While this is sage advice from the experts (I mean that seriously, not sarcastically), I was feeling overwhelmed. Completely. What happened to just writing??? Instead of being a content guppy in my pond, I felt like I was thrown into the ocean and was drowning.
Now, I wasn’t trying to be these bloggers overnight – or even at all – but I couldn’t help feeling very small. In some discussions, of course, numbers came up, and a blogger mentioned how she got 15,000 views in a month. Ummmm….I’ve been blogging seven months and I still haven’t hit that number in total.
So, as best as I could, I took their advice (as every good, type-A girl does): I cleaned up my Google + profile, I made a Twitter account, I started following and tweeting and pinning and linking up….
And that was when I started to feel insecure. I felt like my tweets and posts and pins and links were being buried under a mountain of all the other posts and pins and links out there. I joined in on some link-up parties, and I felt like the ugly, nerdy girl who was trying to weasel her way in with the popular cheerleaders. Now, I know this is all in my head – and I hardly think anyone is judging me or giving me a second thought, good or bad.
But maybe that was the point – not a second thought.
Up until now, I guess I felt like the people who were reading and following my blog were doing so because they actually liked it. Not because it was a gratuitous follow or an obligatory read because I ‘linked up’ or I had ‘followed’ them.
While joining with some of these groups, parties and link-ups have increased my numbers (largely due to social media follows, not necessarily readers), and while that does have a benefit as far as more exposure, more opportunities to network, etc. – instead of encouraging me, I felt more insecure. Was any of this interest in my blog legit or just something everyone does to grow their numbers? Was anybody even reading it?
Now, I realize that this insecurity is my own issue. There is nothing wrong with these bloggers, groups, forums, strategies, tips, etc. Everyone has been kind, helpful and supportive. But in groups so big, I guess what I miss is the connection. And it is hard to connect when there are so many out there. And your blog is just one of thousands. Or, more likely, millions.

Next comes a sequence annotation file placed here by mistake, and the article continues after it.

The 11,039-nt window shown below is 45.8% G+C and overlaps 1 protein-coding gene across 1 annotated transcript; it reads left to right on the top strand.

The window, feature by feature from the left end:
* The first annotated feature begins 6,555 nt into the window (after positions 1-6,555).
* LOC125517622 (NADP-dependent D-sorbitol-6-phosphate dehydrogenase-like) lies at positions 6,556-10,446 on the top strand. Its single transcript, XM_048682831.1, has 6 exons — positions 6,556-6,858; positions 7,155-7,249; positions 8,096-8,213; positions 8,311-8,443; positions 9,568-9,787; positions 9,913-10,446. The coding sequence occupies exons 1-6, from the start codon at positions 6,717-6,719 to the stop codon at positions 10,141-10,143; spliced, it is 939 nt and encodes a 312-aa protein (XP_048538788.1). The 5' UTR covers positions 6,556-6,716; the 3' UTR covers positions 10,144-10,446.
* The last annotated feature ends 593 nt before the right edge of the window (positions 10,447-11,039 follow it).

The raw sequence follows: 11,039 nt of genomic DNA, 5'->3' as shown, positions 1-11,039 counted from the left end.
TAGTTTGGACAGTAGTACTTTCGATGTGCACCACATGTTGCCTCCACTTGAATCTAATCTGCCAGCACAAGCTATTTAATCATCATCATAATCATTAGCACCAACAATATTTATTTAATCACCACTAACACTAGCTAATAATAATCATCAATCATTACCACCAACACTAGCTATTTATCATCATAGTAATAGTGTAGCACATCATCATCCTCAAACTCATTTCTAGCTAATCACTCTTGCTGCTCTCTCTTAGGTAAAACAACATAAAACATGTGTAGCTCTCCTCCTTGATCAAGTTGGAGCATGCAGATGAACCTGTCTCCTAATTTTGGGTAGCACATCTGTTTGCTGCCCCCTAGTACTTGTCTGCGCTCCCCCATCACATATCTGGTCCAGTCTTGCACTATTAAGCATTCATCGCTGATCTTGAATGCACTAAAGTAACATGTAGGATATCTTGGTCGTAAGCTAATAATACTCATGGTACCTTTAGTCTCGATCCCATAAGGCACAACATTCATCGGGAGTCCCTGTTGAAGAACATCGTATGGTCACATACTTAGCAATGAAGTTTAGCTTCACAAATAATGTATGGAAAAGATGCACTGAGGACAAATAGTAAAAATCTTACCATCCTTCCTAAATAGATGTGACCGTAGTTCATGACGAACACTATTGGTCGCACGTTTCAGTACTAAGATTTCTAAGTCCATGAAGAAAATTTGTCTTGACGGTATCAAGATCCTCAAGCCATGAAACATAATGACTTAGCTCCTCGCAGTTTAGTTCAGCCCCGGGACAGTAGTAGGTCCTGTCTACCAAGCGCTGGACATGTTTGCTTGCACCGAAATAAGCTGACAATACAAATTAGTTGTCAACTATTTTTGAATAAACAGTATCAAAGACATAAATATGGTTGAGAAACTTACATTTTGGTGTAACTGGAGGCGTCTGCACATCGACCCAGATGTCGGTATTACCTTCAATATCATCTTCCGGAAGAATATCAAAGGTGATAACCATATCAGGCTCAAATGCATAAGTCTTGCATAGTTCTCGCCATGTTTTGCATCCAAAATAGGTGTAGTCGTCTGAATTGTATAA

And when you think about it….isn’t the root of most insecurities a lack of connection? A lack of feeling significant or important or noticed? Of feeling ‘not enough’ compared to those around you?
So, where does this leave me? What do I do with this junior-high-ish bout of insecurity?
Well, I’m not quitting Zumba, and I’m not quitting blogging. I will still tweet and join parties and link-up and pin and follow and grow my circles. But first, I can’t be obsessed about it. My blog is my blog, and it will do what it’s gonna do. And I want to enjoy what I have and the connections that I have. I don’t want to feel like I’m being dragged into the blogging equivalent of a get-rich-quick scheme and leave behind what I love about blogging in the first place – the writing and the connections. Numbers are fine, but if they don’t represent real people who I’m connected with or who have connected with me in some way…well…then, all this work for numbers and exposure really is overrated.
Second, all the activity, tips, suggestions, etc. – I’ll just see it for what it is: opening more doors for possible connections. And there is something in me that craves real connection, even in the Blogosphere – not just inflated numbers. Otherwise, it feels kind of hollow.
So, I think the answer to this blogging insecurity(and Zumba insecurity and whatever) is the answer for all insecurity – being content and thankful for what you have.
And who you are.
[Photo Credit: Polyvore]